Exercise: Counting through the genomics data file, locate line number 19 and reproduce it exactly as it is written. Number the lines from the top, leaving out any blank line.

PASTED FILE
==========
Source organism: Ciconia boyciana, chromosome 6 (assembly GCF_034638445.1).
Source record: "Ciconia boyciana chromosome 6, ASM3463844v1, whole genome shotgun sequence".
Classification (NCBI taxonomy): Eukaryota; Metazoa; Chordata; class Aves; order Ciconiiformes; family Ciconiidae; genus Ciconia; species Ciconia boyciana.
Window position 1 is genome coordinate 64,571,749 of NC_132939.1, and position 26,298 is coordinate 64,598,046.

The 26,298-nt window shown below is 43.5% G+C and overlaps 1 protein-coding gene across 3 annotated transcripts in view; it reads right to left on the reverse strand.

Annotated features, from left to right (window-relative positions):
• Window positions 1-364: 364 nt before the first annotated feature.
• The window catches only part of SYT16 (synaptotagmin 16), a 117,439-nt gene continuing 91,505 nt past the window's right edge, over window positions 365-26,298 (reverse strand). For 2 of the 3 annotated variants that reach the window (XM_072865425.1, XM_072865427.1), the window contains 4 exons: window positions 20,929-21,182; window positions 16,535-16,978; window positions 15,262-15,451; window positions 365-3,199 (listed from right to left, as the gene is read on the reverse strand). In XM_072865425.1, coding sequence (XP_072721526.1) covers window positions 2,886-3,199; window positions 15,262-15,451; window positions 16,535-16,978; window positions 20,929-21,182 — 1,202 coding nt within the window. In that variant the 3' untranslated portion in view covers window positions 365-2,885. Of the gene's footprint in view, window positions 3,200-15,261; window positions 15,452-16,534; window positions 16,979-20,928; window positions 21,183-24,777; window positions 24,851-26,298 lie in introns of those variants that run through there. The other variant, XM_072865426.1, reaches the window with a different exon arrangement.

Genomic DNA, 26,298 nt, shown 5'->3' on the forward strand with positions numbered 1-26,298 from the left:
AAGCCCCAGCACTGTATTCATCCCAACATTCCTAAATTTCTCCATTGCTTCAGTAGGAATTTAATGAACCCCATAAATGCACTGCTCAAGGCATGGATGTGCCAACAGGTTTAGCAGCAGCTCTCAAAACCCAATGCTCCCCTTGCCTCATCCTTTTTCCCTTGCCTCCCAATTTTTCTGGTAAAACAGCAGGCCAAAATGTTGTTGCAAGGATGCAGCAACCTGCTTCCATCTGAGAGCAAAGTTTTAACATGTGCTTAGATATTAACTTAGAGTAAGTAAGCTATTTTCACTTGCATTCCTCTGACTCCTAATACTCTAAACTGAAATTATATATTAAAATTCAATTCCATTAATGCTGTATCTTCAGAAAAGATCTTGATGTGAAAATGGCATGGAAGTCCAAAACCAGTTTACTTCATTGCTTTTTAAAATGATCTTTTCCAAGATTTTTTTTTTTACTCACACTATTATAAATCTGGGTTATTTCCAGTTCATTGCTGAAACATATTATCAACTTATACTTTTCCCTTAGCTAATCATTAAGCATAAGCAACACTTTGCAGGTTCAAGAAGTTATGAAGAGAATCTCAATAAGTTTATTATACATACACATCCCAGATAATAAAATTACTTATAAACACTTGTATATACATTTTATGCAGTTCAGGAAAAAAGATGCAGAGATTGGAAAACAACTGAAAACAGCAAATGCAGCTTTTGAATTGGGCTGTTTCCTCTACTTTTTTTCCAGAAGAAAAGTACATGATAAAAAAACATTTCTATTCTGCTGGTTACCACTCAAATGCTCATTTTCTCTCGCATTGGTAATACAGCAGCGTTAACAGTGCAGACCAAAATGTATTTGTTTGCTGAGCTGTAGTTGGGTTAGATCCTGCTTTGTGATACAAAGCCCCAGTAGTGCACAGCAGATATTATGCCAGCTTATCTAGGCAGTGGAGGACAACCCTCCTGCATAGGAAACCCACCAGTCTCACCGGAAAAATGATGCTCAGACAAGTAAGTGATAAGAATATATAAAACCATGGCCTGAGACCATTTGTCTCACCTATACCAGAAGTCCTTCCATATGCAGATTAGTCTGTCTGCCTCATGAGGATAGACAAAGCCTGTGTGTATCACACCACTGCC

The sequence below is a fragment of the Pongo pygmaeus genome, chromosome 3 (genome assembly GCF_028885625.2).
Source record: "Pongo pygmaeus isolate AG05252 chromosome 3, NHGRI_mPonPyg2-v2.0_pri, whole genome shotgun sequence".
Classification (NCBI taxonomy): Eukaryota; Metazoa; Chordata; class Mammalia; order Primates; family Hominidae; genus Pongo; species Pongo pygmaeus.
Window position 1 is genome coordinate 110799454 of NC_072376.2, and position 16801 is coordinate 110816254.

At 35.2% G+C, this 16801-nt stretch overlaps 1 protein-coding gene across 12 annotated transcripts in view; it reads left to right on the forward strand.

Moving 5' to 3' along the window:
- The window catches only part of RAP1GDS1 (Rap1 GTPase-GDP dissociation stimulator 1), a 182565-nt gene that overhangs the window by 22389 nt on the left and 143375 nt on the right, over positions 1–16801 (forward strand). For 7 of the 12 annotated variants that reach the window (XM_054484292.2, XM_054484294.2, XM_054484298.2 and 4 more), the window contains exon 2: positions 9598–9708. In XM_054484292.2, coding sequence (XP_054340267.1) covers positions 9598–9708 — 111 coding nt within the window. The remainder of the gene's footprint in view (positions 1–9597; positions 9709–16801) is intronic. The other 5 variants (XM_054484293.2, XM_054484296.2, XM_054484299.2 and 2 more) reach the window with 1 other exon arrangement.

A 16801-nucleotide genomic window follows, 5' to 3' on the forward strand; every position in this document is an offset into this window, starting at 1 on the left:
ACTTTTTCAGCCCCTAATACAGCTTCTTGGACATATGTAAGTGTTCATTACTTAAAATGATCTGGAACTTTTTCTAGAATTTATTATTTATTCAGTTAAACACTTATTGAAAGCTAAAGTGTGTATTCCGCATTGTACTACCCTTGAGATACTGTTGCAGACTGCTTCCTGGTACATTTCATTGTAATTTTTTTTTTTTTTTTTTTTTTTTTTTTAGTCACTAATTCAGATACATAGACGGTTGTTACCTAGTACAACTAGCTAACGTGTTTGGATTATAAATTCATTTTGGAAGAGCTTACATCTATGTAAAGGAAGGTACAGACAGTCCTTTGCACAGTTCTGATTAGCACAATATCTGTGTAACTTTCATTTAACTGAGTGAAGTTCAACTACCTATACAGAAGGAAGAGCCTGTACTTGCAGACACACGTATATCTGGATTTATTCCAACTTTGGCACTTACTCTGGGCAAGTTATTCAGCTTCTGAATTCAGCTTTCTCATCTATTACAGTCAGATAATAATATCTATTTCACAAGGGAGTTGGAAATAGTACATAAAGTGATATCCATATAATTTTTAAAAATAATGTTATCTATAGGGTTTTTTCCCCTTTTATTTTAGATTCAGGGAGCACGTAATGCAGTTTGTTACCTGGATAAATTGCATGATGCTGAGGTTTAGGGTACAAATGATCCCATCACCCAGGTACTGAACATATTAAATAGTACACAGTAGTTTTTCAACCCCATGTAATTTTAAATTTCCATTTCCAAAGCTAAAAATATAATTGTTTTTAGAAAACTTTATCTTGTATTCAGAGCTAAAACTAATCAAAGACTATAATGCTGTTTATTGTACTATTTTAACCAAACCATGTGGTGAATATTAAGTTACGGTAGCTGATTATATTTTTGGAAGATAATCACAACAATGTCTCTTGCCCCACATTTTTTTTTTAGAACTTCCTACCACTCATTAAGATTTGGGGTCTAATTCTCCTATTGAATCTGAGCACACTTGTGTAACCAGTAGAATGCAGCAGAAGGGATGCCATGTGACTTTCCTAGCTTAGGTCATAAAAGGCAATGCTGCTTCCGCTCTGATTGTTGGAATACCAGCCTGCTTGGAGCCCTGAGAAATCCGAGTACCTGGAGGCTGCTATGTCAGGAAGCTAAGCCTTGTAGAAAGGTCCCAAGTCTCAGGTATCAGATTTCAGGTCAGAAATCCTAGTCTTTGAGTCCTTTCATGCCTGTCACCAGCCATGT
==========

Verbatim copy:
ACTTTTTCAGCCCCTAATACAGCTTCTTGGACATATGTAAGTGTTCATTACTTAAAATGATCTGGAACTTTTTCTAGAATTTATTATTTATTCAGTTAAACACTTATTGAAAGCTAAAGTGTGTATTCCGCATTGTACTACCCTTGAGATACTGTTGCAGACTGCTTCCTGGTACATTTCATTGTAATTTTTTTTTTTTTTTTTTTTTTTTTTTTAGTCACTAATTCAGATACATAGACGGTTGTTACCTAGTACAACTAGCTAACGTGTTTGGATTATAAATTCATTTTGGAAGAGCTTACATCTATGTAAAGGAAGGTACAGACAGTCCTTTGCACAGTTCTGATTAGCACAATATCTGTGTAACTTTCATTTAACTGAGTGAAGTTCAACTACCTATACAGAAGGAAGAGCCTGTACTTGCAGACACACGTATATCTGGATTTATTCCAACTTTGGCACTTACTCTGGGCAAGTTATTCAGCTTCTGAATTCAGCTTTCTCATCTATTACAGTCAGATAATAATATCTATTTCACAAGGGAGTTGGAAATAGTACATAAAGTGATATCCATATAATTTTTAAAAATAATGTTATCTATAGGGTTTTTTCCCCTTTTATTTTAGATTCAGGGAGCACGTAATGCAGTTTGTTACCTGGATAAATTGCATGATGCTGAGGTTTAGGGTACAAATGATCCCATCACCCAGGTACTGAACATATTAAATAGTACACAGTAGTTTTTCAACCCCATGTAATTTTAAATTTCCATTTCCAAAGCTAAAAATATAATTGTTTTTAGAAAACTTTATCTTGTATTCAGAGCTAAAACTAATCAAAGACTATAATGCTGTTTATTGTACTATTTTAACCAAACCATGTGGTGAATATTAAGTTACGGTAGCTGATTATATTTTTGGAAGATAATCACAACAATGTCTCTTGCCCCACATTTTTTTTTTAGAACTTCCTACCACTCATTAAGATTTGGGGTCTAATTCTCCTATTGAATCTGAGCACACTTGTGTAACCAGTAGAATGCAGCAGAAGGGATGCCATGTGACTTTCCTAGCTTAGGTCATAAAAGGCAATGCTGCTTCCGCTCTGATTGTTGGAATACCAGCCTGCTTGGAGCCCTGAGAAATCCGAGTACCTGGAGGCTGCTATGTCAGGAAGCTAAGCCTTGTAGAAAGGTCCCAAGTCTCAGGTATCAGATTTCAGGTCAGAAATCCTAGTCTTTGAGTCCTTTCATGCCTGTCACCAGCCATGT